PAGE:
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Pharmacoepidemiol Drug Saf. 2015 May;24(5):456-67. doi: 10.1002/pds.3700. Epub 2014 Sep 4.

The impact of exposure model misspecification on signal detection in prospective pharmacovigilance.

Author information

1
Department of Epidemiology, Biostatistics, and Occupational Health, McGill University, Montréal, Québec, Canada.

Abstract

PURPOSE:

Pharmacovigilance monitors the safety of drugs after their approval and marketing. Timely detection of adverse effects is important. The true relationship between time-varying drug use and the adverse event risk is typically unknown. Yet, most current pharmacovigilance studies rely on arbitrarily chosen exposure metrics such as current exposure or use in the past 3 months. The authors used simulations to assess the impact of a misspecified exposure model on the timeliness of adverse effect detection.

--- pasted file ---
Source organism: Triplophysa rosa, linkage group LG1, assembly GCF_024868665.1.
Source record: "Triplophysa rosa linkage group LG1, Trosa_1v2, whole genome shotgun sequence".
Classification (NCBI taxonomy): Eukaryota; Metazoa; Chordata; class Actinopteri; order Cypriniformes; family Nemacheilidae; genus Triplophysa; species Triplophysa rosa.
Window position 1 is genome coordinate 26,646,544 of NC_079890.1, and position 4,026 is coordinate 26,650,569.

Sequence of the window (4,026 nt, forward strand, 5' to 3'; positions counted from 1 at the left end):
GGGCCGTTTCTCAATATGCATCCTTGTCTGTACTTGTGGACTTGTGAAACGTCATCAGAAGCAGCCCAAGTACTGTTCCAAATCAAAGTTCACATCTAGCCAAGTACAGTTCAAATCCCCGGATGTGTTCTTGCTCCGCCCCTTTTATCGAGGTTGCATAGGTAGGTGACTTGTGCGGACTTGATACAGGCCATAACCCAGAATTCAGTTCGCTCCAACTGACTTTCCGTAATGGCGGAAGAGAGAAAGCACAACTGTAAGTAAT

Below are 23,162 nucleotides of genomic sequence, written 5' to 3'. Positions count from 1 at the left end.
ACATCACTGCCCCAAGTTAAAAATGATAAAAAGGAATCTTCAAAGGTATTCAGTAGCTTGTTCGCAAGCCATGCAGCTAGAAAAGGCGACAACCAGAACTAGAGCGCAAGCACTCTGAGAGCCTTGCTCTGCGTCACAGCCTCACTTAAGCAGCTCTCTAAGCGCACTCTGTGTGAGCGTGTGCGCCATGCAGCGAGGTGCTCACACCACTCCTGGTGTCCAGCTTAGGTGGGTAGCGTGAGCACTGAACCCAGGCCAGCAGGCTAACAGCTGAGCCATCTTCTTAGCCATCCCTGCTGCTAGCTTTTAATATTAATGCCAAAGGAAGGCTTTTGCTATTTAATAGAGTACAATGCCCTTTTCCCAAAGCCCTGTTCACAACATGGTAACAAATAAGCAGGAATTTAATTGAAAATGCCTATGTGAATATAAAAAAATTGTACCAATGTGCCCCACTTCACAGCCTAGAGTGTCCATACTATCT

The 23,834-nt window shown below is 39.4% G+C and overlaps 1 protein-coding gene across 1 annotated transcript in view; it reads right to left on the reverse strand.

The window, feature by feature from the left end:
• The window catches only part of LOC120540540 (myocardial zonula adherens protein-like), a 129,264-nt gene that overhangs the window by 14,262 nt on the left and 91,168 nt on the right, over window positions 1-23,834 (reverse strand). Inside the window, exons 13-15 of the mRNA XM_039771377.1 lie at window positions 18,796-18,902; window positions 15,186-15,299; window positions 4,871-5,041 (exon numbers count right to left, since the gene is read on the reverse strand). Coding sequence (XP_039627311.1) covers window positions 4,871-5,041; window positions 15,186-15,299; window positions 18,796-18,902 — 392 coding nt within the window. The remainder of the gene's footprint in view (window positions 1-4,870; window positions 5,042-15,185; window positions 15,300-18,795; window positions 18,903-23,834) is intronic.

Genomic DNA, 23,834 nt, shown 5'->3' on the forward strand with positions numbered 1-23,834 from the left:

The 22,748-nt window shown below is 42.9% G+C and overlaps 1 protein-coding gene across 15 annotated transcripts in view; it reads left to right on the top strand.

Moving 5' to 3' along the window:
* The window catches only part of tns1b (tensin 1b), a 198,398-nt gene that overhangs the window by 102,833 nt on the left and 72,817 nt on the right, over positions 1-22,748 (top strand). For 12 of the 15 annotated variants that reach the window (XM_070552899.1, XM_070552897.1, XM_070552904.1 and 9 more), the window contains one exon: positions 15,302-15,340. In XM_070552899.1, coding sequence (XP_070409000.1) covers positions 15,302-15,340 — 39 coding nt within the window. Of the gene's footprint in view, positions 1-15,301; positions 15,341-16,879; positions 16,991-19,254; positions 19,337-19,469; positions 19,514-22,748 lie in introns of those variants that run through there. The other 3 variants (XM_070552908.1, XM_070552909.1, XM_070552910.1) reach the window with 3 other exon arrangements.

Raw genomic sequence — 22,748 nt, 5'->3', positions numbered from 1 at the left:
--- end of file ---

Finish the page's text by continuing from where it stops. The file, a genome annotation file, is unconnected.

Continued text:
METHODS:

Prospective pharmacovigilance studies were simulated assuming different true relationships between time-varying drug use and the adverse event hazard. Simulated data were analyzed by fitting conventional parametric and more complex spline-based estimation models at multiple, pre-specified testing times. The 'signal' was generated on the basis of the corrected model-specific p-value selected to ensure a 5% probability of incorrectly rejecting the null hypothesis of no association.

RESULTS:

Results indicated that use of an estimation model that diverged substantially from the true underlying association-reduced sensitivity and increased the time to detection of a clinically important association.

CONCLUSIONS:

Time to signal detection in pharmacovigilance may depend strongly on the method chosen to model the exposure. No single estimation model performed optimally across different simulated scenarios, suggesting the need for data-dependent criteria to select the model most appropriate for a given study.

KEYWORDS:

model selection; pharmacoepidemiology; pharmacovigilance; prospective surveillance; signal detection; time-varying exposure; timeliness

PMID:
25187155
DOI:
10.1002/pds.3700
[Indexed for MEDLINE]

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